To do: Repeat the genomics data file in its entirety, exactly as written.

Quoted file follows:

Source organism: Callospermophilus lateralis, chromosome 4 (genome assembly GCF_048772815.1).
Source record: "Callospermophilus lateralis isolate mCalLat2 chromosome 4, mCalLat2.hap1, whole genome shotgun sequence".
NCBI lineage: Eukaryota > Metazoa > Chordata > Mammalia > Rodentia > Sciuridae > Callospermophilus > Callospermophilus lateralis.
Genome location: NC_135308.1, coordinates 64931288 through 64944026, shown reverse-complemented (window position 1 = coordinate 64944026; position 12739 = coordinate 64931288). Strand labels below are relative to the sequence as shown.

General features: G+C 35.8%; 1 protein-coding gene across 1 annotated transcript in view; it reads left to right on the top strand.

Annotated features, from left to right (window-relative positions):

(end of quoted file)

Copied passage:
Source organism: Callospermophilus lateralis, chromosome 4 (genome assembly GCF_048772815.1).
Source record: "Callospermophilus lateralis isolate mCalLat2 chromosome 4, mCalLat2.hap1, whole genome shotgun sequence".
NCBI lineage: Eukaryota > Metazoa > Chordata > Mammalia > Rodentia > Sciuridae > Callospermophilus > Callospermophilus lateralis.
Genome location: NC_135308.1, coordinates 64931288 through 64944026, shown reverse-complemented (window position 1 = coordinate 64944026; position 12739 = coordinate 64931288). Strand labels below are relative to the sequence as shown.

General features: G+C 35.8%; 1 protein-coding gene across 1 annotated transcript in view; it reads left to right on the top strand.

Annotated features, from left to right (window-relative positions):